Local project updates were given to the California City Council at the regular monthly meeting held on Tuesday, Sept. 4, at the City Hall.
Bob Gilbert, representing Bartlett and West Engineering, reported on the High Street storm sewer project, the Oak Street sidewalk project and the water system improvement.
The storm sewer construction is behind schedule, at least in part because of delays in the supply line. Gilbert and City Street Supervisor Vic Maurer both agreed the work is being done well.
Most of the construction on High Street is complete. The storm sewer had to be in place in front of Finke Theatre before the marquee could be started and Mike Moore's crew has much of the work on the marquee done.
The storm sewer work on Third Street is well underway. Some of the excavation and placement of drain pipe remains to be completed on Main Street. After discussion, the council approved a partial payment of $ 60,037.38 to the contractor for work completed up to Aug. 27.
On the Oak Street sidewalk project, only three bids were received and all were "significantly higher" than the estimate. The low bid was nearly $200,000 higher than the $667,000 estimate.
No decision can be made on whether to rebid or select one of the bids without approval by the Missouri Department of Transportation (MoDOT). A MoDOT $450,000 grant is the base for the project with the city funding the remainder.
Gilbert said an analysis of the bids received indicated the major costs driving the bids higher than estimated were 1) water line material, 2) storm sewer material and 3) mobility costs.
Mobility costs are the costs of getting the equipment on site, cost of bonding insurance and administrtive costs.
Several contractors which declined to submit bids indicated the time line for the project completion was a problem, indicating the companies are working on other projects.
Gilbert said after hearing for several years that costs of materials and fuel have been going up, it appears its finally happened. The bids coming in were about 20 percent higher than the estimates.
Gilbert also reported the work towards building an additional water tower and upgrading the water system is going forward. The construction estimate is about $2.5 million, but Gilbert said the estimated costs have not been upgraded for possible inflation costs of materials.
Mayor Gerhart asked if the recent announcement by Cargill of the shutting down of the third shift will affect the water use. Gilbert said that was unknown at this time.
The sludge removal work from one of the lagoons will be 3.177 cents per gallon. Repair work is expected to be made to the bottom of the lagoon, since the liner of the other one was found to have been damaged last year.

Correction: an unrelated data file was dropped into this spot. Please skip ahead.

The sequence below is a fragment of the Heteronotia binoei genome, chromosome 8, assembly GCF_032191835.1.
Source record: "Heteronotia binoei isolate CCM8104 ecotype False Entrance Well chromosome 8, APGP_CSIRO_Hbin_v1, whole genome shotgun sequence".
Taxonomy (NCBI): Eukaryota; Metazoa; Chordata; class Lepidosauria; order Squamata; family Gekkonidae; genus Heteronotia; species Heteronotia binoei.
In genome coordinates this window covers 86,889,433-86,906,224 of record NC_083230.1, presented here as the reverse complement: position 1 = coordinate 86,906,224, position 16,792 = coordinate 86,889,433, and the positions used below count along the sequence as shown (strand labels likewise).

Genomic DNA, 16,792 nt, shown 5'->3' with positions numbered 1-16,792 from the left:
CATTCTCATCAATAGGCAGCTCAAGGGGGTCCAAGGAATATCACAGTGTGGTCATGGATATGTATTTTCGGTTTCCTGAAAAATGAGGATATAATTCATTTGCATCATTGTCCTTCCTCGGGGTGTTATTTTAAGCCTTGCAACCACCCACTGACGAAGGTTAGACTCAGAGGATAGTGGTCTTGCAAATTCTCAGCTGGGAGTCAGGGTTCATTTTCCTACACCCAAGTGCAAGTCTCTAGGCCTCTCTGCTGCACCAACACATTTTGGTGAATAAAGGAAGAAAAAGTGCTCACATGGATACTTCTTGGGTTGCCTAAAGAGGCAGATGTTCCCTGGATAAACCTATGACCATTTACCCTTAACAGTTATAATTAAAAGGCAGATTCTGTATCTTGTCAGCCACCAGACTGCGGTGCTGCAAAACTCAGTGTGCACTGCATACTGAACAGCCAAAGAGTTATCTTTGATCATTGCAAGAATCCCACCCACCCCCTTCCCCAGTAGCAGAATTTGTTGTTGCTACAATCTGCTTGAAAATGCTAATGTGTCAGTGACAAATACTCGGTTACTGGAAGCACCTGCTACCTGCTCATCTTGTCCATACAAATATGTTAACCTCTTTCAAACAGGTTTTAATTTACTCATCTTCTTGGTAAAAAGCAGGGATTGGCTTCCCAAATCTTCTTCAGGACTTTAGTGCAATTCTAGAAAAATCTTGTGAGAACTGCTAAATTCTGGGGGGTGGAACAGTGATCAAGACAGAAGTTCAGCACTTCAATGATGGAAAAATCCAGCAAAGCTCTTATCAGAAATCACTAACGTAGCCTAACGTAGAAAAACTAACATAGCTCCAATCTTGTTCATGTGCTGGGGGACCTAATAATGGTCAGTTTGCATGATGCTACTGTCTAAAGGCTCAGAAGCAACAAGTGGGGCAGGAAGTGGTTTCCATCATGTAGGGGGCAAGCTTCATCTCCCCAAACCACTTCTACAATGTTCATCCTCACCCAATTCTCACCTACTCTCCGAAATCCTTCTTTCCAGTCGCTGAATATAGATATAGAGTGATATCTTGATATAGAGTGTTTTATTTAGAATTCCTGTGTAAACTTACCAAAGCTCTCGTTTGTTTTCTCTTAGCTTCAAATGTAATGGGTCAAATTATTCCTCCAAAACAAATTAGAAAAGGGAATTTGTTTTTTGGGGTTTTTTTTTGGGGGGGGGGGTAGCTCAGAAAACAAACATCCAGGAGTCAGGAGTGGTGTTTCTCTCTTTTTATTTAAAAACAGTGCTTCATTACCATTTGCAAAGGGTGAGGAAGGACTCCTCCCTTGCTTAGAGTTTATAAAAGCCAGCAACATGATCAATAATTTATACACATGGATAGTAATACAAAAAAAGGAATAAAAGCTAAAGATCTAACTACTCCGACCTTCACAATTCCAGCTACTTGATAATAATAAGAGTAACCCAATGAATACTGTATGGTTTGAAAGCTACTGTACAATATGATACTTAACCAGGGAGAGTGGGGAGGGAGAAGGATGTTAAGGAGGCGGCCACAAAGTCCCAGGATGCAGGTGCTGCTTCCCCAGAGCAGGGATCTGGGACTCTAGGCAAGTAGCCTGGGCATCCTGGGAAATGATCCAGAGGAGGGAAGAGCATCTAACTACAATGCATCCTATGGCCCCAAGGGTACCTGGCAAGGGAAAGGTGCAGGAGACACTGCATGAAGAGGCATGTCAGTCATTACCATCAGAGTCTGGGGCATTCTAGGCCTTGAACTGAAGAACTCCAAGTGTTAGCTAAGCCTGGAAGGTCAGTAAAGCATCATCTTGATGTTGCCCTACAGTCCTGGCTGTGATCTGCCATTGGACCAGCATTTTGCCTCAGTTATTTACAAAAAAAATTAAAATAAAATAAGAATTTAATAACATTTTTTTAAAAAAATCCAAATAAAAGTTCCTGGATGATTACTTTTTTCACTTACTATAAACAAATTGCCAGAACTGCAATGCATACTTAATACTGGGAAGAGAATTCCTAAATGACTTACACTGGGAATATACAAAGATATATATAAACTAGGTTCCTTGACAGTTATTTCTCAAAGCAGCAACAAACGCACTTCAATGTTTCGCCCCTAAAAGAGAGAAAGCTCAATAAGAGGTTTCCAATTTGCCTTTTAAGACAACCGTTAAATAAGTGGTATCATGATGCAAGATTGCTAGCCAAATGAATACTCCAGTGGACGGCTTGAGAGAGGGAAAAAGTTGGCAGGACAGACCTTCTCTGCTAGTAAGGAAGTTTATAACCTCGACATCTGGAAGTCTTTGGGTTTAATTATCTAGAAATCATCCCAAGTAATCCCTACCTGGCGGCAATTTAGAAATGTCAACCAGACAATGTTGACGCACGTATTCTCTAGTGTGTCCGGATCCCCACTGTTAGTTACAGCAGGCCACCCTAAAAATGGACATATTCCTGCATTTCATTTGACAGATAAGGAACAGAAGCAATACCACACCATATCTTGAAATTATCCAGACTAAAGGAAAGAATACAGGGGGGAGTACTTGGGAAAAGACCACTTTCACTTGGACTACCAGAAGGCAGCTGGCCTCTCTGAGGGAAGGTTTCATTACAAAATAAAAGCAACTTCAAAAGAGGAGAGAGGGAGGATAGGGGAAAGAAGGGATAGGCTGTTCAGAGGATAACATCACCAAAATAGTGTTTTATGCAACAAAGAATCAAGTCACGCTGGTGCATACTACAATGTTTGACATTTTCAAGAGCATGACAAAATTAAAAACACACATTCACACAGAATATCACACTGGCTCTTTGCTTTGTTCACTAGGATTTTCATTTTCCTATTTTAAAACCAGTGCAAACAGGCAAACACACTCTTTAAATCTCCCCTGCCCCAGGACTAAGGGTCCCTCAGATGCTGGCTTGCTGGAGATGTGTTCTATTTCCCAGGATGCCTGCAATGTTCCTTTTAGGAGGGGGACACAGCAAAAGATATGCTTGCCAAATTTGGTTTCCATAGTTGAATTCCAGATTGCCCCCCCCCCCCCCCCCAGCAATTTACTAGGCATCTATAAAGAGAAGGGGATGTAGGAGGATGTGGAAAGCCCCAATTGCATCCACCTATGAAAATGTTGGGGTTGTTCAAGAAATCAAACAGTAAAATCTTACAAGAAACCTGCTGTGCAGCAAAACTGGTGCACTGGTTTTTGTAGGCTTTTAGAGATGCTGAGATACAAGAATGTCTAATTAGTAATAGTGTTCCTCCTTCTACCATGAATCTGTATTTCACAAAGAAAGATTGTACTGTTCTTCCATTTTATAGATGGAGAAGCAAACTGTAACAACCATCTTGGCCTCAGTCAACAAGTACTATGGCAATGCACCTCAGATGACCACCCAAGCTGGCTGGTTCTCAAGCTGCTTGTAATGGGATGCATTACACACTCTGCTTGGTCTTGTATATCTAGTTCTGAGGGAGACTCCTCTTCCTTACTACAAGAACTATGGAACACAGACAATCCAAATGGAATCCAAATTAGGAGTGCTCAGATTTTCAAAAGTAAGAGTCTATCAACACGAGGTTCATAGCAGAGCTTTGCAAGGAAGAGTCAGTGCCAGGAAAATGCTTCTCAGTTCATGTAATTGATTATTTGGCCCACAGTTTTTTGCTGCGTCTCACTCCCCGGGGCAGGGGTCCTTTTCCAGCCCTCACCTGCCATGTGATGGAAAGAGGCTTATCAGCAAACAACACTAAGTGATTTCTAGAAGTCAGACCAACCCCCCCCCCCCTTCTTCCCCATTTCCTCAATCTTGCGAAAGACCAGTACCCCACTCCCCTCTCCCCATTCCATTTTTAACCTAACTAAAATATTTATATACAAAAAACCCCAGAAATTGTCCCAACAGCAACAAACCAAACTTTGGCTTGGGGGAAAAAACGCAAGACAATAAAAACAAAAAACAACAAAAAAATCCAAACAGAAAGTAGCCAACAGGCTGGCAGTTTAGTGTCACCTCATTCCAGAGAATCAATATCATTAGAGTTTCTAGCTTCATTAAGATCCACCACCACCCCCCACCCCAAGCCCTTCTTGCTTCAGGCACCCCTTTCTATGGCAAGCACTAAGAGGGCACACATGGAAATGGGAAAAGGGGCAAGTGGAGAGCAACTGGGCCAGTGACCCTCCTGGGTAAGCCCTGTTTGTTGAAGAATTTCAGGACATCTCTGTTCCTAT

During the department reports, Electric Supervisor Rick Graham reported the new bucket truck has arrived and is a 2013 model.
At California Care, installation of the new ground mount transformer is about 70 percent complete. The 500 k transformer will replace three 250 k transformers pole mount transformers which were mounted on the ground. It was determined only 500 k capacity was necessary. The new transformer is not only an upgrade, it also eliminates a possible electricity hazard.
Graham also reported the purchase of a new transformer to supply the new Moniteau County Ministries Center (MCMC) facility north of Hawthorn Bank. MCMC will house the Food Pantry (now at the Methodist Church), the local Food Bank (now at the Eagles Club) as well as the clothing outlet (now on Oak Street). The equipment to provide electricity to the building is about $8,272, in addition to the cost of the labor. Related to the MCMC work, the council approved purchase of 150 feet of 500 MCM TH/HN stranded wire from Harry Cooper Supply for $1,170.90. Also approved was $1,045 for climbing school for a new employee.
Wirts reported the sewer camera had been used in the north part of town, with some protruding lateral lines cut off as they have been found. He also commented the videos of the sewer lines will be added to the city's GIS system.
Park Supervisor Robert Pace reported the wind damaged backstop at the ballfield can be replaced. Inmate labor can be used to tear the old one down. Plans are for city employees to build the new backstop after the materials are purchased for $3,472.22. Although the old one was 22 feet high, there seems to be no reason for it to be that tall. The new one will be 12 feet high.
The black plastic pipe needed to repair the overflow drains for the Proctor Park was approved for a bid of $7,625. At about $250 a foot, the pipe will be installed to replace the old galvanized pipe which is rusted out.
After a lengthy discussion, the council approved Recreation Supervisor Skylar Smothers recommendation that a lifeguard be on duty anytime the swimming pool is in use, to include water aerobics. Smothers also recommended heaters be mounted inside the pool building on opposite corners of the roof. The building gets cold in the winter, overtaxing the pool water heaters. The council directed Smothers to obtain bids for the heaters.
Asked how much water is being added to the pool since it has been repaired, Wirts said about 100 gallons a week. Before the repair, usage was about 33,000 gallons a day.
The Council approved a recommendation by City Clerk Brian Scrivner to seek bids on insurance for the electric substations. Some reevaluation may be made of values of property owned by the city to determine if the city is uninsured and possible premiums for adequate insurance coverage.